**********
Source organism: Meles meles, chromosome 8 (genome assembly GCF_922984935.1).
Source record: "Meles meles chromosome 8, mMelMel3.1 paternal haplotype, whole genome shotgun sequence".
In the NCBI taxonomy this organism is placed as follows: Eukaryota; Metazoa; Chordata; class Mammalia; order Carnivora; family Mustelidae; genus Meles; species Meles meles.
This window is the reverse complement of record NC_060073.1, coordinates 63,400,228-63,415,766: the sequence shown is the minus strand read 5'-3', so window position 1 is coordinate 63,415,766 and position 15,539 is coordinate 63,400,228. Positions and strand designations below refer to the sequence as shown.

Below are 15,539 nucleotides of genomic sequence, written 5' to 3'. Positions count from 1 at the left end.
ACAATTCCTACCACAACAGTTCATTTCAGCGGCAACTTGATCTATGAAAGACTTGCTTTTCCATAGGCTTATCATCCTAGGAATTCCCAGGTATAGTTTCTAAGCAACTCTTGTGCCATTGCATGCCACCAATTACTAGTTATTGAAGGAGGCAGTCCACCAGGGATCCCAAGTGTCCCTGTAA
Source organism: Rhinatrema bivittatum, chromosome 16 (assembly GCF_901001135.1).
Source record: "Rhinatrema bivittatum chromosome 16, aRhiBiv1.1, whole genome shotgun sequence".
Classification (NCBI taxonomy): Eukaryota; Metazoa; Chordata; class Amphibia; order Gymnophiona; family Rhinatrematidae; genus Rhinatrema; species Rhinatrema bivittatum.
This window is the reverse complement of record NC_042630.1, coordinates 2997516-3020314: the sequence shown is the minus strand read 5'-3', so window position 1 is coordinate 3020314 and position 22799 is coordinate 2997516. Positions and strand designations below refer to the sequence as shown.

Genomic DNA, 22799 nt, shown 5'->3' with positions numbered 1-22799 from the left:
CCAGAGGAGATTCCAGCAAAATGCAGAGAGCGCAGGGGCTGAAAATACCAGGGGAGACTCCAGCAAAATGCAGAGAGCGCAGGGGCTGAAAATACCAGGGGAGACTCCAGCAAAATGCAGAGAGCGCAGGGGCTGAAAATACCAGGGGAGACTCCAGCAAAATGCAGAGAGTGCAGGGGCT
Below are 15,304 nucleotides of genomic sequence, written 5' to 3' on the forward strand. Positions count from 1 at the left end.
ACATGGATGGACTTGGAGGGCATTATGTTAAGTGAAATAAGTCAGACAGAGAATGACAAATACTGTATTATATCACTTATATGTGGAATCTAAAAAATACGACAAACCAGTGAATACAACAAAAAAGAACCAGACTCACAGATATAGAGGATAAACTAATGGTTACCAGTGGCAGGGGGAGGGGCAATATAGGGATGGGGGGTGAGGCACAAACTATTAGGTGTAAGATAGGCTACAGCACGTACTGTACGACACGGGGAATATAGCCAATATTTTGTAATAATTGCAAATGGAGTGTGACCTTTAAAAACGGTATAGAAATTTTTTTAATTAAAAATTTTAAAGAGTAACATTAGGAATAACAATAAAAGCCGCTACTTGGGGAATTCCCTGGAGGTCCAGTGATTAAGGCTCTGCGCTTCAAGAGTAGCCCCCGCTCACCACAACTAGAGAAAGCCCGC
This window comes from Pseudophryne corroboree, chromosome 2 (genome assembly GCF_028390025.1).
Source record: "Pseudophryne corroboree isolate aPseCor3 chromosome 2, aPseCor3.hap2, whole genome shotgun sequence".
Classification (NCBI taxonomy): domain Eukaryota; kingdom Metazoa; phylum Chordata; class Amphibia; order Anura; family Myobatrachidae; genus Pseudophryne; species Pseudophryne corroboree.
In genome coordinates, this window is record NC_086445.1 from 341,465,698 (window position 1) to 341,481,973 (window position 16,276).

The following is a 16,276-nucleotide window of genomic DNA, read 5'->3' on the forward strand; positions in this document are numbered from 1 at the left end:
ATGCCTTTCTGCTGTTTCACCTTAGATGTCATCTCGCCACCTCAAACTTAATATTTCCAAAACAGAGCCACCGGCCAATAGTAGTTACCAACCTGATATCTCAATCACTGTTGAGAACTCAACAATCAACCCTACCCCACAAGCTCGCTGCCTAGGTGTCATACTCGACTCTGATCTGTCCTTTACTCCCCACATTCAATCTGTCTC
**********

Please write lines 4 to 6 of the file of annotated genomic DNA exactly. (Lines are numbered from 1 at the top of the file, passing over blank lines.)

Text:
This window is the reverse complement of record NC_060073.1, coordinates 63,400,228-63,415,766: the sequence shown is the minus strand read 5'-3', so window position 1 is coordinate 63,415,766 and position 15,539 is coordinate 63,400,228. Positions and strand designations below refer to the sequence as shown.

Below are 15,539 nucleotides of genomic sequence, written 5' to 3'. Positions count from 1 at the left end.
ACAATTCCTACCACAACAGTTCATTTCAGCGGCAACTTGATCTATGAAAGACTTGCTTTTCCATAGGCTTATCATCCTAGGAATTCCCAGGTATAGTTTCTAAGCAACTCTTGTGCCATTGCATGCCACCAATTACTAGTTATTGAAGGAGGCAGTCCACCAGGGATCCCAAGTGTCCCTGTAA